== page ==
This is another sequel. I read Miller’s UK debut, A Game of Soldiers last year and loved it. This, if anything is even better. Miller continues with his gritty depiction of early 20th century Russia, here in the grip of the revolution. He is showing himself to be a master at the sort of historical plot I adore where a fictional story is woven imperceptibly between what we know of real events.
Everyone knows something about the last days of the last Tsar of Russia even if it is only that he and his family were murdered. But there were always stories that one of more of his children survived, such as the notorious case of Anna Anderson, who claimed to be Anastasia. I recall seeing advertising in a magazine from the twenties using a testimonial purportedly from Tatiana about how useful she found so and so’s cough mixture now that she had to earn her living as an opera singer! Miller uses this tradition and brilliantly pulls it off.
It is July 1918. Miller’s morose protagonist, former secret policeman Ryzkhov has spent the last few years in the trenches fighting for the French. Now circumstances and blackmail have brought him back to Moscow, where further blackmail forces him to work for the nascent Soviet secret police, and gives him the task of identifying what has happened to the Tsar and his family. Heading to Yekatarinburg, he is caught up in the bitter conflict between the Whites and the Bolsheviks, but continues with his task, only to discover all is not as clear cut as it first appears…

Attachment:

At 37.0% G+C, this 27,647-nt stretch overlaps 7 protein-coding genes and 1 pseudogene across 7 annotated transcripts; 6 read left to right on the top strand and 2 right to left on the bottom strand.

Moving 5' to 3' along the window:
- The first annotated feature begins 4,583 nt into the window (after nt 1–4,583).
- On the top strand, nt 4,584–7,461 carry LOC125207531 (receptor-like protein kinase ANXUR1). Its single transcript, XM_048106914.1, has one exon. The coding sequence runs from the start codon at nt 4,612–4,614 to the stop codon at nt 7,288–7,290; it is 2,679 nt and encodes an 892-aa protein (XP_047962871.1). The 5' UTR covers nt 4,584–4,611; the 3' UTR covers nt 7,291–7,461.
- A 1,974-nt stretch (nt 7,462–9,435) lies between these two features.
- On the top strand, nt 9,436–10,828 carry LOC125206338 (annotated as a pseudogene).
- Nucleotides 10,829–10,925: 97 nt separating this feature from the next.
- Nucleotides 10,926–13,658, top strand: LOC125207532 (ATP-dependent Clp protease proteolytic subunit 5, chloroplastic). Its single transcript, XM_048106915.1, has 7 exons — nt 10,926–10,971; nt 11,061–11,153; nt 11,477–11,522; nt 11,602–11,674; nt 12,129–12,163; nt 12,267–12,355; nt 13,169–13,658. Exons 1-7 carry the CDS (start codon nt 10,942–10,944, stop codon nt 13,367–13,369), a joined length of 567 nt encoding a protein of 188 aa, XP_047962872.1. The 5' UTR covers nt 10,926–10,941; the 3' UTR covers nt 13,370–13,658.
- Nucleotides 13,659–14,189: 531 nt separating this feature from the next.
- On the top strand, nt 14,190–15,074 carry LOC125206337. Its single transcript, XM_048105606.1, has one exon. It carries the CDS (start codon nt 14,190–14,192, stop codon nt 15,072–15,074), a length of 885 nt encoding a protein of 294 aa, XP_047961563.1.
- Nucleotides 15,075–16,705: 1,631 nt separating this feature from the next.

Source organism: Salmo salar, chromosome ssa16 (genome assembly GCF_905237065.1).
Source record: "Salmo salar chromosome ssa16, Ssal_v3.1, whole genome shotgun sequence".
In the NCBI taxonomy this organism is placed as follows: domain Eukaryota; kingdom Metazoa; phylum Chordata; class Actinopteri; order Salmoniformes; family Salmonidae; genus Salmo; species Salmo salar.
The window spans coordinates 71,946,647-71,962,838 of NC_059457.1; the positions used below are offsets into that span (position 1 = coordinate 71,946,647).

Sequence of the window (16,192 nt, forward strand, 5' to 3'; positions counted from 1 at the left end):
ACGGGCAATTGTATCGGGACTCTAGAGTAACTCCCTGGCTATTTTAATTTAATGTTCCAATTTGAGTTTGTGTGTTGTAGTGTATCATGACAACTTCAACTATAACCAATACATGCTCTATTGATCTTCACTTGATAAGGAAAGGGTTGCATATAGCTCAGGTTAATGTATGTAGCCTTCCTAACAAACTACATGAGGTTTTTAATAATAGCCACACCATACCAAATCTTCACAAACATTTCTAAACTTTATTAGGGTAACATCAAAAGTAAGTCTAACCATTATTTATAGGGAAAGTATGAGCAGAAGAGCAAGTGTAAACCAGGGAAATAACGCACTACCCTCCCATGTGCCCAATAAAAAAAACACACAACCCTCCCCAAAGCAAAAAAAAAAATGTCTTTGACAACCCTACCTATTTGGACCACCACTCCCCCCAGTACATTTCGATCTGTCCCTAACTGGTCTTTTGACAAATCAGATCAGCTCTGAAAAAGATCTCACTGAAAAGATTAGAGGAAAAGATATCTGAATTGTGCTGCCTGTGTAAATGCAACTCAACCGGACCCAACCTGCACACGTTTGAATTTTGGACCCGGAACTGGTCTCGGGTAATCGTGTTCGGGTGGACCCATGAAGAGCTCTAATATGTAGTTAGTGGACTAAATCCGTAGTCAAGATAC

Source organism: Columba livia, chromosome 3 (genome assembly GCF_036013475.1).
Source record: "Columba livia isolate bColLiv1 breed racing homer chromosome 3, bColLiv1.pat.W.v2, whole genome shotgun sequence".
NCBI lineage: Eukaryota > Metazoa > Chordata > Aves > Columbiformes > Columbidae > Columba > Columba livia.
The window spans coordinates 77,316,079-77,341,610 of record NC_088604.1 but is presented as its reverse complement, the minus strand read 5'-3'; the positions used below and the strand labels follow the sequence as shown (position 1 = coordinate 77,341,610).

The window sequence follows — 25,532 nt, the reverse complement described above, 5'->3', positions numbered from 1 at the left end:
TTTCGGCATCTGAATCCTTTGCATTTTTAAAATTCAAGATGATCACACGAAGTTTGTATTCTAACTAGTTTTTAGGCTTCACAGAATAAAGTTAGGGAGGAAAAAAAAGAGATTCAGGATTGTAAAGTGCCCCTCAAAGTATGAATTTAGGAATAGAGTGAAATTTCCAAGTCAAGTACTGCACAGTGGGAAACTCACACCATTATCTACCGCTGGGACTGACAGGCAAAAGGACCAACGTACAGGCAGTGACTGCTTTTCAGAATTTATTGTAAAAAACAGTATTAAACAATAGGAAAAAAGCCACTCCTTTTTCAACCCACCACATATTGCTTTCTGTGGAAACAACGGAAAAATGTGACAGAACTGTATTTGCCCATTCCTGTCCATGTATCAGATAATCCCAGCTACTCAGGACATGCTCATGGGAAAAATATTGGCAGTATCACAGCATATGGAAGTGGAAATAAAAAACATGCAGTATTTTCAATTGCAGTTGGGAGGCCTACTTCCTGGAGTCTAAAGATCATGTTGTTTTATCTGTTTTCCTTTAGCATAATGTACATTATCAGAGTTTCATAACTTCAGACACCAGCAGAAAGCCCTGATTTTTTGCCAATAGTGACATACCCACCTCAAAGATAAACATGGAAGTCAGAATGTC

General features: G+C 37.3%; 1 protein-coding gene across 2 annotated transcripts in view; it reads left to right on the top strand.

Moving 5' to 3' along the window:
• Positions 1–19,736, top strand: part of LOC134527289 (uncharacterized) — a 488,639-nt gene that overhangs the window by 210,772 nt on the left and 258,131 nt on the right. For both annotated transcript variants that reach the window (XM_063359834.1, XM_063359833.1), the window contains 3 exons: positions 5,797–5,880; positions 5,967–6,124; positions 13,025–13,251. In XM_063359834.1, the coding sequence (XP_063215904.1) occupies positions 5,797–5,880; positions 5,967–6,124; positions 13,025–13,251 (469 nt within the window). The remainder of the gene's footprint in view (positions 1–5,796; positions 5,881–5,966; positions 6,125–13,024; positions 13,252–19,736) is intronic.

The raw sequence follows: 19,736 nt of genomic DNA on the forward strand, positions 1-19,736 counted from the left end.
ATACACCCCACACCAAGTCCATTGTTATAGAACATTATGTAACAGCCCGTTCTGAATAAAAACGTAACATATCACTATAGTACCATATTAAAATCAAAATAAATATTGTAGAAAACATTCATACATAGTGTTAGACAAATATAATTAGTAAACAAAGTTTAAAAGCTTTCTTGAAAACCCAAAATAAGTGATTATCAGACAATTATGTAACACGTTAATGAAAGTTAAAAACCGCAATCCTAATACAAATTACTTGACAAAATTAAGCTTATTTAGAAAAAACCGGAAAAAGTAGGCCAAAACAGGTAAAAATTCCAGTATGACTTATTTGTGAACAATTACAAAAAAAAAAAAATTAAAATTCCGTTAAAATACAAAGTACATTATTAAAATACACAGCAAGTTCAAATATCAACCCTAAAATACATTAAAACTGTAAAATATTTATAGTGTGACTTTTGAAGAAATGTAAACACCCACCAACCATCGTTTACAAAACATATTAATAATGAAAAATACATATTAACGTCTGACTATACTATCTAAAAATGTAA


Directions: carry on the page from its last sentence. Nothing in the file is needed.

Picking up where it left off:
The only disappointing thing about this book, which I read in the UK paperback edition, was the simply appalling proofing. I’ve read self-published novels from Publish America with better proofing and that’s saying something. This really is unfortunate as it detracts from what is an excellent and thoroughly gripping read. It’s real edge of the chair stuff, and had me turning the pages as fast as I could read them to see if Ryzkhov pulls it off. I loved the twist at the end. Strongly recommended.